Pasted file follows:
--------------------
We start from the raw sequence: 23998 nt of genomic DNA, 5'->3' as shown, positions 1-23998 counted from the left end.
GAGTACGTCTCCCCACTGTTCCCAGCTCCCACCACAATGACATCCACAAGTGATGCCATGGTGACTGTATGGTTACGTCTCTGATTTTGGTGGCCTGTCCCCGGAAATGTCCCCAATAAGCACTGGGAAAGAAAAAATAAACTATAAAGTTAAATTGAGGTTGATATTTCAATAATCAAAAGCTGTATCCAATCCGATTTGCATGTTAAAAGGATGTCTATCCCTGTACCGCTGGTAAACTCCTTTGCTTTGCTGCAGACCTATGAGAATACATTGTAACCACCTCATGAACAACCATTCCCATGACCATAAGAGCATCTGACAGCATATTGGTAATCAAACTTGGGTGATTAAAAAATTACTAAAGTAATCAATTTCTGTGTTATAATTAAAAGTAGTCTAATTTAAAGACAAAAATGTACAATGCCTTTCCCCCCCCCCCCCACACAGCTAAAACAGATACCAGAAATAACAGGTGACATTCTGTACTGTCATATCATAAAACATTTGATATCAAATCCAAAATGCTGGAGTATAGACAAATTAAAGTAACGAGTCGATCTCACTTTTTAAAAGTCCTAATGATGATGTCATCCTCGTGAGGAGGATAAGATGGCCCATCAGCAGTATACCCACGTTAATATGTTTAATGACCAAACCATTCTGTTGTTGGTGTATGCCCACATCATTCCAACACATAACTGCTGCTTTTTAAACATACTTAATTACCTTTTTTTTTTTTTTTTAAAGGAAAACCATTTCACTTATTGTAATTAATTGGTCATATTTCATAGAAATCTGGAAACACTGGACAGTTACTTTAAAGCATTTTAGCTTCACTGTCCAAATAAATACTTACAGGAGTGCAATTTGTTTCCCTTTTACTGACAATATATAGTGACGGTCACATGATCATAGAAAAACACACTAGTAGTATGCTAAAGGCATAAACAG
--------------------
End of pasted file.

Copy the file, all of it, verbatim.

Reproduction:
We start from the raw sequence: 23998 nt of genomic DNA, 5'->3' as shown, positions 1-23998 counted from the left end.
GAGTACGTCTCCCCACTGTTCCCAGCTCCCACCACAATGACATCCACAAGTGATGCCATGGTGACTGTATGGTTACGTCTCTGATTTTGGTGGCCTGTCCCCGGAAATGTCCCCAATAAGCACTGGGAAAGAAAAAATAAACTATAAAGTTAAATTGAGGTTGATATTTCAATAATCAAAAGCTGTATCCAATCCGATTTGCATGTTAAAAGGATGTCTATCCCTGTACCGCTGGTAAACTCCTTTGCTTTGCTGCAGACCTATGAGAATACATTGTAACCACCTCATGAACAACCATTCCCATGACCATAAGAGCATCTGACAGCATATTGGTAATCAAACTTGGGTGATTAAAAAATTACTAAAGTAATCAATTTCTGTGTTATAATTAAAAGTAGTCTAATTTAAAGACAAAAATGTACAATGCCTTTCCCCCCCCCCCCCACACAGCTAAAACAGATACCAGAAATAACAGGTGACATTCTGTACTGTCATATCATAAAACATTTGATATCAAATCCAAAATGCTGGAGTATAGACAAATTAAAGTAACGAGTCGATCTCACTTTTTAAAAGTCCTAATGATGATGTCATCCTCGTGAGGAGGATAAGATGGCCCATCAGCAGTATACCCACGTTAATATGTTTAATGACCAAACCATTCTGTTGTTGGTGTATGCCCACATCATTCCAACACATAACTGCTGCTTTTTAAACATACTTAATTACCTTTTTTTTTTTTTTTTAAAGGAAAACCATTTCACTTATTGTAATTAATTGGTCATATTTCATAGAAATCTGGAAACACTGGACAGTTACTTTAAAGCATTTTAGCTTCACTGTCCAAATAAATACTTACAGGAGTGCAATTTGTTTCCCTTTTACTGACAATATATAGTGACGGTCACATGATCATAGAAAAACACACTAGTAGTATGCTAAAGGCATAAACAG